JEMB puts up “significant” cash to extend $225M loan on Herald Square H&M building

Landlord looks to fill large vacancy after ASA College shut down

JEMB Extends Herald Center Loan
JEMB Realty's Morris Bailey and Herald Center at 1293 Broadway (Getty, JEMB Realty, Google Maps)

Owners of the LED-bedecked H&M property in New York City’s Herald Square bought themselves three more years on their $255 million mortgage.

Morris Bailey and Joseph Jerome’s JEMB Realty negotiated an extension on the Herald Center’s CMBS loan that was set to mature this month, a person familiar with the agreement told The Real Deal.

JEMB put up a “significant equity infusion” in exchange for a 1-year extension with an option for another two 12-month extensions, which would bring the loan out to 2027, the person said.

A representative for JEMB declined to comment. Iron Hound Management negotiated the extension.

As high interest rates have made refinancings difficult to pull off, owners have faced basically two options: hand the keys back to their lenders, or pour extra cash into their properties.

Owners with well-performing buildings who see a light at the end of the tunnel, when rates eventually go down, have been choosing the latter. 

When Aby Rosen extended the $1 billion loan on the Seagram Building last year, he agreed to pay down $55 million of the loan’s principal over the next two years. Tishman Speyer put more than $30 million into a reserve fund when it extended the $485 million mortgage on its 300 Park Avenue office building.

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JEMB’s Herald Center at 1293 Broadway reported net income of $12 million through September last year with a debt-coverage ratio of 1.38 to 1. A ratio above 1 is considered healthy.

The majority of the cash flow comes from the lease with H&M, which occupies about 25 percent of the building’s 250,000 square feet. The property’s financials, however, have taken a hit due to the loss of a big tenant.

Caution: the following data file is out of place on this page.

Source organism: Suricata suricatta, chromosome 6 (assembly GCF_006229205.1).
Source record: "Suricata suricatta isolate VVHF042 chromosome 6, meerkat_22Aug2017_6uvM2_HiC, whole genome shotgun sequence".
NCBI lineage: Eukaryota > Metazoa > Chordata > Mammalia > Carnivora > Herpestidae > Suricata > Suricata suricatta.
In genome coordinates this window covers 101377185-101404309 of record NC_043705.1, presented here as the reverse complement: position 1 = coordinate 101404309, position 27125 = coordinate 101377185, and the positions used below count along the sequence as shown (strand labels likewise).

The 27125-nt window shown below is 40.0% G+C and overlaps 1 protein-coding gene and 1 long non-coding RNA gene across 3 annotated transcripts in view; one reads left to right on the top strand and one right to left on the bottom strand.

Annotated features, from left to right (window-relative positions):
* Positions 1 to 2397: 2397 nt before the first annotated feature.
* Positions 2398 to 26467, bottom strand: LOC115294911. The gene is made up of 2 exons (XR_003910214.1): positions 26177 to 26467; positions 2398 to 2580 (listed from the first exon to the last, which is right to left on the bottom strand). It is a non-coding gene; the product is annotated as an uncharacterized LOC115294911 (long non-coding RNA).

Last year the for-profit ASA College that had occupied 165,000 square feet of space on the floors above H&M shut down. A note from the loan’s special servicer said there is interest from others to lease some, if not all, of the vacated space. The building’s occupancy is at 65 percent. 

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From left: Rob Speyer, Steve Roth (top), Jeff Gural (bottom), and Aby Rosen (Getty, Ken OHYAMA from FUNABASHI, Japan, CC BY-SA 2.0 - via Wikimedia Commons)
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JEMB purchased the property across the street from Macy’s out of bankruptcy in the 1980s. Then the home of the discount clothing store Daffy’s, the building was an eyesore with black tinted glass panels.

Bailey described the property as “a source of frustration to us for a long time.” In 2013 the owners announced a $50 million plan to overhaul the building and make it more attractive to retailers.

Two years later JEMB lured H&M away from a nearby property on the other side of Herald Square, signing the fast fashion shop to 65,000 square feet. 

H&M wasn’t happy with the renovation JEMB did, though, and later that year filed a lawsuit claiming the landlord changed its plans and cheaped out on the facade. The two sides later agreed to discontinue the case.

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